The Sena feels dwarfed by the BJP but understands that it (BJP) is not very confident of repeating the 2014 show in Mumbai
Why does the Shiv Sena believe that the Bharatiya Janata Party’s ‘Shat Pratishat BJP’ motto is very difficult to achieve in future? The Uddhav Thackeray-led ally of the BJP has refused to give Prime Minister Narendra Modi, who completes two years in office this week, any credit for its good performance in the Assembly polls in some states. The Sena has rejected the BJP’s claim that Modi’s style of governance has yielded for the country. The Sena has several reasons to chide the BJP through its mouthpiece Saamna that has been hitting hard at the partner ever since the poll results were out.
Obviously, the Sena has Maharashtra, particularly Mumbai on its mind when it behaves more like an opposition rather than a ruling partner. A slugfest between the two partners has always hogged limelight in media. Occasional allegations that official opposition parties made against the BJP ministers have punctuated the Sena versus BJP show of rivalry, which has been a permanent feature of Maharashtra politics in the past two years.
The Sena’s grouse is that it had to concede a Numero Uno position in the state to the BJP which had been its number two before emerging the winner. It hurts the Sena even more when regional parties are dictating terms to national parties – a phenomenon that we saw in West Bengal, Tamil Nadu, Assam and other states that went to polls recently. The Sena feels dwarfed and it has vowed to regain its past glory as civic polls in Mumbai, Thane and Pune (some other cities as well) are fast approaching. If next year’s civic polls bring any electoral success, the Sena will set its sights on the 2019 Assembly polls.
It is not that the BJP is doing nothing to beat the Sena’s tactical play. The BJP’s efforts to expose corruption in the BMC are one of counter ploys. It has been trying to get good leaders from other parties to its fold ahead of the Mumbai polls. It has announced that Mumbai’s makeover would be completed before the 2019 Assembly polls. The BJP has started projecting itself as an alternative to the Sena in the country’s richest civic body.
But the Sena clearly understands that the BJP is not very confident of repeating the 2014 show in Mumbai, which elected more MLAs for the BJP than any other party. The Maharashtra Navnirman Sena’s losing steam has added to the Sena’s strength, while any anti-BJP effort that the Congress and AIMIM would put to use would benefit the Sena even more. Moreover, the BJP doesn’t have a local face that will match Uddhav. It will again be left to Chief Minister (CM) Devendra Fadnavis to play that very crucial role because he does not have an Amit Shah in Mumbai and state BJP cadre to perform wonders. It will be interesting to see if Fadnavis tries to repeat the Dombivli model in Mumbai if the two parties decide to go separate ways.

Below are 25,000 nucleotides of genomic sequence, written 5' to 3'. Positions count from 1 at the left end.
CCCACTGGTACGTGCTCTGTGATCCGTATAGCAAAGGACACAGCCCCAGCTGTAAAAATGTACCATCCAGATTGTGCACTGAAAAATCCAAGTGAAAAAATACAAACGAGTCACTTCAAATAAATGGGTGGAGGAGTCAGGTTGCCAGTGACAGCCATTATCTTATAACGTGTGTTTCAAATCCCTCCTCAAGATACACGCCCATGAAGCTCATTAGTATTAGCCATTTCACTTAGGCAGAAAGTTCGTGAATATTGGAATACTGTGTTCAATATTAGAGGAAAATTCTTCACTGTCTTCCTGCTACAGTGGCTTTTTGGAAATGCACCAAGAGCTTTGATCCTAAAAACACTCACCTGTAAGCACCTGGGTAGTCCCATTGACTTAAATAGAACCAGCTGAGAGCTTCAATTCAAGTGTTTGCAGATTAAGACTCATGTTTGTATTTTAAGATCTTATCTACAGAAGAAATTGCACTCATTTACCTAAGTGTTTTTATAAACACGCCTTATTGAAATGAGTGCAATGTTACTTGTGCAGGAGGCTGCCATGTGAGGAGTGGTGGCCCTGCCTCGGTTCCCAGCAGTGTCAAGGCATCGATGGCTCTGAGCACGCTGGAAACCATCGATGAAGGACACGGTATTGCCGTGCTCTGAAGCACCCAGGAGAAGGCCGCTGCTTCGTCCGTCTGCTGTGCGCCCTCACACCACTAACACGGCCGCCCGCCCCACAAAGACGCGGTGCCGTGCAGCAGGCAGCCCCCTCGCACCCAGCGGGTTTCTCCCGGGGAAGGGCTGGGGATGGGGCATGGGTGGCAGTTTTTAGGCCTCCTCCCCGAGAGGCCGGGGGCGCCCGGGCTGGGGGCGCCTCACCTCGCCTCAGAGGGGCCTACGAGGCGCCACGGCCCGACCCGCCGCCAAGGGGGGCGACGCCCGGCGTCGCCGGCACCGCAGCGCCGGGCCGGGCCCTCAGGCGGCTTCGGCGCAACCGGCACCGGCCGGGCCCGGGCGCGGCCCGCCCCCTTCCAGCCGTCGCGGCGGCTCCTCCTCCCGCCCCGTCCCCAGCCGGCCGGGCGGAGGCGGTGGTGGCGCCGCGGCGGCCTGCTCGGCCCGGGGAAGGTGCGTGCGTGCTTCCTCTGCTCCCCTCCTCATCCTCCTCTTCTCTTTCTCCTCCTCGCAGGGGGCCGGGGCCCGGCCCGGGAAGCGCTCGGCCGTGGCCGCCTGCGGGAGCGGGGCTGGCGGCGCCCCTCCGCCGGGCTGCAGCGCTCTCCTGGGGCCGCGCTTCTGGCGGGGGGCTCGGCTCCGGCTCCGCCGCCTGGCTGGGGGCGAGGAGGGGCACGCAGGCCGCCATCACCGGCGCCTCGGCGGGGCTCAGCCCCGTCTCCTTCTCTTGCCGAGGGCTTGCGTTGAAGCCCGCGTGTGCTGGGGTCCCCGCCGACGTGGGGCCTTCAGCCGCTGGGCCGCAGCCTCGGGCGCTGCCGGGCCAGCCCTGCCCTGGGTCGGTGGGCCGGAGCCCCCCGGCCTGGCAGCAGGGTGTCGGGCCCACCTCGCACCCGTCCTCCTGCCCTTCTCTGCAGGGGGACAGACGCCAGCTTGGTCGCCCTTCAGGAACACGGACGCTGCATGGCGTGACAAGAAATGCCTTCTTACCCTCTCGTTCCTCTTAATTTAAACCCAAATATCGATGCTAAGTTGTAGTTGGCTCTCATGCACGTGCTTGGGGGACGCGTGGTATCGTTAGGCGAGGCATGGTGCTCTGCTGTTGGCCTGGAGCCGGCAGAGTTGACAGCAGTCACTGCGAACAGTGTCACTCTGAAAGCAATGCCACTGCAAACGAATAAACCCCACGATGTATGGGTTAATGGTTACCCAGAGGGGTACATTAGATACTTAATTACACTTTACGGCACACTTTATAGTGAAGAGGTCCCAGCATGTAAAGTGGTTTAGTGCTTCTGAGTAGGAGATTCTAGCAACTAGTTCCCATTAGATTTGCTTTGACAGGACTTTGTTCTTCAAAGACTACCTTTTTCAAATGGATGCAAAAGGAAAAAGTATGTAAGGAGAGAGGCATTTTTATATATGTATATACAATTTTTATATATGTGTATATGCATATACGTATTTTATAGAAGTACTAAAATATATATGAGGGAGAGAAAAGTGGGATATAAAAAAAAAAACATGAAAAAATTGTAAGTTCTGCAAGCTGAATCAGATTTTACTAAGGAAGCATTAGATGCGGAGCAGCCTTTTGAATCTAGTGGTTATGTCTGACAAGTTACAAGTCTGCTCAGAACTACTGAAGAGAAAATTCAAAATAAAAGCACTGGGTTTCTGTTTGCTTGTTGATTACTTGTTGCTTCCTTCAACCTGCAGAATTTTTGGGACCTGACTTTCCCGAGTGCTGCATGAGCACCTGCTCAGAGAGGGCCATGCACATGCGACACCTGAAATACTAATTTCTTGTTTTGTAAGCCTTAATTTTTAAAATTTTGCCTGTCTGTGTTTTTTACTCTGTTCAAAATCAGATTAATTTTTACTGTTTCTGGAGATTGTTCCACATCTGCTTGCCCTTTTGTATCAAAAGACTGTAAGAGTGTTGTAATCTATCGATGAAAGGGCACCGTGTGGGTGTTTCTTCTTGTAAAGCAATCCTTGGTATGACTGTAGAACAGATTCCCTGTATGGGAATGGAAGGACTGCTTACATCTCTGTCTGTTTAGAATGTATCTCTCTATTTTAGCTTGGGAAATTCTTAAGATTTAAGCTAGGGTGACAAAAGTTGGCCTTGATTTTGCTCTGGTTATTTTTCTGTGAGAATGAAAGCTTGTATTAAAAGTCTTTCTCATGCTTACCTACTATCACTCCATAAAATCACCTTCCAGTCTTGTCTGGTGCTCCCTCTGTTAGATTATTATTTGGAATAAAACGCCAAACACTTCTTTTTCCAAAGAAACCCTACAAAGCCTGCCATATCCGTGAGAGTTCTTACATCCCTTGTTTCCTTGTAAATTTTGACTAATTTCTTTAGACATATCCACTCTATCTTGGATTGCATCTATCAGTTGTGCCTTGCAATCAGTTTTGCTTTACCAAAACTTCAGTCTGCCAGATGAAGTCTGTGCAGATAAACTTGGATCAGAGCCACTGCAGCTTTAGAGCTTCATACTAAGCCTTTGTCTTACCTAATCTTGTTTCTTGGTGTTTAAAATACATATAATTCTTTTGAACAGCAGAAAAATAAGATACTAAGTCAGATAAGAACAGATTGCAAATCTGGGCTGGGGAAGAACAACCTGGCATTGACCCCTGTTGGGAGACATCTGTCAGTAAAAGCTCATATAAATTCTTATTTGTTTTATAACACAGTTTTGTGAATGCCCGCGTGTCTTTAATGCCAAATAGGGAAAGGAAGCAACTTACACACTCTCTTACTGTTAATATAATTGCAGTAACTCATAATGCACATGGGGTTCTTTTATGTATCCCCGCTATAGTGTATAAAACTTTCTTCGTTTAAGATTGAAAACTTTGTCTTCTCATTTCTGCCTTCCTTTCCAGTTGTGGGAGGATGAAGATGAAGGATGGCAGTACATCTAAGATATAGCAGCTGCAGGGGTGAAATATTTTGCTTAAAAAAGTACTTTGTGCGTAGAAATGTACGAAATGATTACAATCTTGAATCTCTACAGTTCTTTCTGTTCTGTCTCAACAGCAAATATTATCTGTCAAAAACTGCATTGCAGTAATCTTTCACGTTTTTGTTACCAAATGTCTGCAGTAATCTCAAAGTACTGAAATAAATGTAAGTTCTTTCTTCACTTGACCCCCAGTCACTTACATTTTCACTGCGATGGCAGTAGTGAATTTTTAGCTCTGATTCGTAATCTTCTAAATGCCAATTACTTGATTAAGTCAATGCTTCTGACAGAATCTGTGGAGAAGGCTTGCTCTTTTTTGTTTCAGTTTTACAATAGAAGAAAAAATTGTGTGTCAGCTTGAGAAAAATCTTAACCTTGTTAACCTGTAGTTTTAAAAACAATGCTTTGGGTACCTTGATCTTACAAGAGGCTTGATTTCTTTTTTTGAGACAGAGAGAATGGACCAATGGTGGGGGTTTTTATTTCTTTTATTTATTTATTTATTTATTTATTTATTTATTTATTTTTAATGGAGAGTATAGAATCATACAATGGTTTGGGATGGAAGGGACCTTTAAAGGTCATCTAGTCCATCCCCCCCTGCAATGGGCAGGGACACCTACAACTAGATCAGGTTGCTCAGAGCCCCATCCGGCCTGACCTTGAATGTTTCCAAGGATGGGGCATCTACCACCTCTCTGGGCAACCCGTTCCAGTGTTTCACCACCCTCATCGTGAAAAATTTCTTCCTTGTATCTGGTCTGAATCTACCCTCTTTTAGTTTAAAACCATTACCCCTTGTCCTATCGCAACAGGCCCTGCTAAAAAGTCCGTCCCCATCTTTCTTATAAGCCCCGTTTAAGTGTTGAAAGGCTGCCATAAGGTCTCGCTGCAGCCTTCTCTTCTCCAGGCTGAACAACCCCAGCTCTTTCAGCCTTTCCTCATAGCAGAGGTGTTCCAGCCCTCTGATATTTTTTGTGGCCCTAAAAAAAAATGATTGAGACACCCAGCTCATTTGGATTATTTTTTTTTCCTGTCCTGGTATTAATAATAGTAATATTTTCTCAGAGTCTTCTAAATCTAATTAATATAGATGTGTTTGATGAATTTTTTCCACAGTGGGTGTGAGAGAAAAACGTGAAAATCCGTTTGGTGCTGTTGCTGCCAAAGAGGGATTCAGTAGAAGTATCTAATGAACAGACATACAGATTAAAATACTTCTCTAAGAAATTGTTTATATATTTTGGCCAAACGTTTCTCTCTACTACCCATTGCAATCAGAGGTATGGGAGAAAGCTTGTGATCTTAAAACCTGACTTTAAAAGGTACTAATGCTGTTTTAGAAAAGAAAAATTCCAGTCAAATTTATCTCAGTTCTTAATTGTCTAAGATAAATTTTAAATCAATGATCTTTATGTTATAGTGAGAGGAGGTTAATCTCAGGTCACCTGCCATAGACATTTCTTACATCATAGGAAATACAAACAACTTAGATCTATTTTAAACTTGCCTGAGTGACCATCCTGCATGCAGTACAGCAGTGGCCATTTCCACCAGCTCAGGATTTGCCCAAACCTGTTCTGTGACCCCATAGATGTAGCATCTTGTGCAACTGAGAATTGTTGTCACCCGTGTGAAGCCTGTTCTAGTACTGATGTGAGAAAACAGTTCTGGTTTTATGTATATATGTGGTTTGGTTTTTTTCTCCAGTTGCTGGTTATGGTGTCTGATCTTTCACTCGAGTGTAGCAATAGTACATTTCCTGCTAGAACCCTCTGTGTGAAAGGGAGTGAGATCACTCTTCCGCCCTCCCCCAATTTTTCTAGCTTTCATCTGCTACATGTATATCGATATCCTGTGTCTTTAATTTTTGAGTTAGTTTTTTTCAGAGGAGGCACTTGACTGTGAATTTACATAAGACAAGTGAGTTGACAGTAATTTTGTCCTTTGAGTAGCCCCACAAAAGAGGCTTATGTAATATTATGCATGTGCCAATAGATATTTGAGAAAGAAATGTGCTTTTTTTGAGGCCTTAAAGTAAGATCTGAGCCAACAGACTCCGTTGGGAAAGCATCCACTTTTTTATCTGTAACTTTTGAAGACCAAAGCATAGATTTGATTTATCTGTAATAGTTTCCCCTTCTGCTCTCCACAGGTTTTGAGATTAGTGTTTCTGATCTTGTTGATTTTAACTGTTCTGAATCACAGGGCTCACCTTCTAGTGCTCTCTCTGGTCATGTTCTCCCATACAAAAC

People in the know don’t see investigations in corruption in the BMC helping the BJP much though it is fighting the Sena over the issue using state government powers and through its vocal MP Kirit Somaiya, who has dragged senior Sena leaders into the scandal. But people wonder whether high-profile probes, conducted by the BMC administration and the city police will be taken to their logical end. Will the BJP take the risk of exposing leaders of all parties, including its own representatives who are allegedly involved in several scams? Seniors in the BJP skip these questions, leaving us to understand that this is nothing but a pressure tactic to control the Sena and other parties in the fray. The fact remains that, unlike state-level leaders accused of corruption, no Mumbai corporator and BMC office-bearer has been arrested in the ongoing cases. No matter what the Congress or other opposition parties are up to in the run-up to the civic polls, it is certain that the city will witness another round of an interesting battle between a regional force Shiv Sena and a nationalistic BJP. This is bound to happen even when they go together in the polls.
Dharmendra Jore is political editor, mid-day. He tweets @dharmendrajore. Send your feedback to firstname.lastname@example.org